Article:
Was increased expenditure on educational provision in nineteenth century Europe a sound investment?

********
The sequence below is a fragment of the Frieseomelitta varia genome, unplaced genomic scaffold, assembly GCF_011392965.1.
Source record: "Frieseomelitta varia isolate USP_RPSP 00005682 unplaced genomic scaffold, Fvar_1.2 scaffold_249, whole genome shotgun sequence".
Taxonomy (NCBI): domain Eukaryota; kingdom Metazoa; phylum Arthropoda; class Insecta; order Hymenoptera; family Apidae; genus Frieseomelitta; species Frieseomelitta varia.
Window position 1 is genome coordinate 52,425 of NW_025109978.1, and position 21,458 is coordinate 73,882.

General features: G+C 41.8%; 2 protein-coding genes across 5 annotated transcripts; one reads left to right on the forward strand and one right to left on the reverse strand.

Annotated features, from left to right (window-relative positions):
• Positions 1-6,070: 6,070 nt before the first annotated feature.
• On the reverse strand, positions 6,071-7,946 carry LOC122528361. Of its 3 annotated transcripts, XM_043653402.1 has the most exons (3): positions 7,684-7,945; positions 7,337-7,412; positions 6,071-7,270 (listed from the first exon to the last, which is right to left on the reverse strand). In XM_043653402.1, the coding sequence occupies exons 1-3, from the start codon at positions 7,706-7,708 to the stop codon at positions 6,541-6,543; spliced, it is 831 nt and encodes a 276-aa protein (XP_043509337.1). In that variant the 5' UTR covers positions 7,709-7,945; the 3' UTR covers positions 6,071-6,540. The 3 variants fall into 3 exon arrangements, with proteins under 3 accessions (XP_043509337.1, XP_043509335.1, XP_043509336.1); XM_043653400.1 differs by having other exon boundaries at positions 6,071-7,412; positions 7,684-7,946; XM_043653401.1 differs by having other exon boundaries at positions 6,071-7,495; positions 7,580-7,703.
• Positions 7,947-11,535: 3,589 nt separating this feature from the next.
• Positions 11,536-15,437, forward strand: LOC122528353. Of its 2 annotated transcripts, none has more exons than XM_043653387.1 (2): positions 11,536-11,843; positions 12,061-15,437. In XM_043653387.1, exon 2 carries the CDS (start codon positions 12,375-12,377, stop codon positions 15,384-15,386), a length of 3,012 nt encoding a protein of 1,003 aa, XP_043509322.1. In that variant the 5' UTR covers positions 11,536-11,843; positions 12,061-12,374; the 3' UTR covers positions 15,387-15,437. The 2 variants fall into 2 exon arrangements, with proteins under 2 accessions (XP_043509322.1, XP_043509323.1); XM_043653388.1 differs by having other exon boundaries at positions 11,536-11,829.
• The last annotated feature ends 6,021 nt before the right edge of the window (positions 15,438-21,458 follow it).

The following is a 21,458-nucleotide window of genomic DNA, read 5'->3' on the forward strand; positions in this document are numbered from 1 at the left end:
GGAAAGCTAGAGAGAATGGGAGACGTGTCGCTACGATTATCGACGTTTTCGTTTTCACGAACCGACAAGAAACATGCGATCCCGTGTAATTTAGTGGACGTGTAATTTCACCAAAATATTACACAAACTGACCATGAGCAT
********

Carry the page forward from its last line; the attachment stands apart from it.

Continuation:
In the first half of the nineteenth century the general education status did not yet correspond to the needs of the industrial modern time. In enlightened France and economical Great Britain the population consisted of almost 50 per cent of illiterates. The art of reading and writing was only tried to mediate to all layers of the population in Scandinavia, the Netherlands and in Germany. In Prussia and other German states it was obligatory to attend primary school from the age of six to fourteen. This teaching was supp…
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